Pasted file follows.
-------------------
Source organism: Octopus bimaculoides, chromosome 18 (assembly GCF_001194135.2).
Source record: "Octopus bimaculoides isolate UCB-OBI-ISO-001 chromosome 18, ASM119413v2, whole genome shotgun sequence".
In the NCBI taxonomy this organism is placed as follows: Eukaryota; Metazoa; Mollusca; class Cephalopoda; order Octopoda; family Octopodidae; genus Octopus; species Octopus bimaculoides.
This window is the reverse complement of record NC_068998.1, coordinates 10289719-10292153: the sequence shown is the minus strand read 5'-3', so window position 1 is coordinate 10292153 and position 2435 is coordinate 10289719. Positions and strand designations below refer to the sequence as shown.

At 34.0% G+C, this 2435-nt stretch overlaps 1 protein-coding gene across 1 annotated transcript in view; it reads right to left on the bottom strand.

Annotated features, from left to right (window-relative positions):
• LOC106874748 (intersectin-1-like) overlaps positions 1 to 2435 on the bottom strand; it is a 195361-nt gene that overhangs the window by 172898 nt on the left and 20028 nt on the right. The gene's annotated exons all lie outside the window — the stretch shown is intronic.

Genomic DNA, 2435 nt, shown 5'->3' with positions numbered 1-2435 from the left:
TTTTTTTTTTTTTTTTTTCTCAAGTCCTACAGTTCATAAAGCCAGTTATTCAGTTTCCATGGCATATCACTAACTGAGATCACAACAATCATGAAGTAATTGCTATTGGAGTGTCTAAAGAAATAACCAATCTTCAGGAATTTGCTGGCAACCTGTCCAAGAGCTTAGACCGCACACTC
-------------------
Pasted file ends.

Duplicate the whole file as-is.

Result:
Source organism: Octopus bimaculoides, chromosome 18 (assembly GCF_001194135.2).
Source record: "Octopus bimaculoides isolate UCB-OBI-ISO-001 chromosome 18, ASM119413v2, whole genome shotgun sequence".
In the NCBI taxonomy this organism is placed as follows: Eukaryota; Metazoa; Mollusca; class Cephalopoda; order Octopoda; family Octopodidae; genus Octopus; species Octopus bimaculoides.
This window is the reverse complement of record NC_068998.1, coordinates 10289719-10292153: the sequence shown is the minus strand read 5'-3', so window position 1 is coordinate 10292153 and position 2435 is coordinate 10289719. Positions and strand designations below refer to the sequence as shown.

At 34.0% G+C, this 2435-nt stretch overlaps 1 protein-coding gene across 1 annotated transcript in view; it reads right to left on the bottom strand.

Annotated features, from left to right (window-relative positions):
• LOC106874748 (intersectin-1-like) overlaps positions 1 to 2435 on the bottom strand; it is a 195361-nt gene that overhangs the window by 172898 nt on the left and 20028 nt on the right. The gene's annotated exons all lie outside the window — the stretch shown is intronic.

Genomic DNA, 2435 nt, shown 5'->3' with positions numbered 1-2435 from the left:
TTTTTTTTTTTTTTTTTTCTCAAGTCCTACAGTTCATAAAGCCAGTTATTCAGTTTCCATGGCATATCACTAACTGAGATCACAACAATCATGAAGTAATTGCTATTGGAGTGTCTAAAGAAATAACCAATCTTCAGGAATTTGCTGGCAACCTGTCCAAGAGCTTAGACCGCACACTC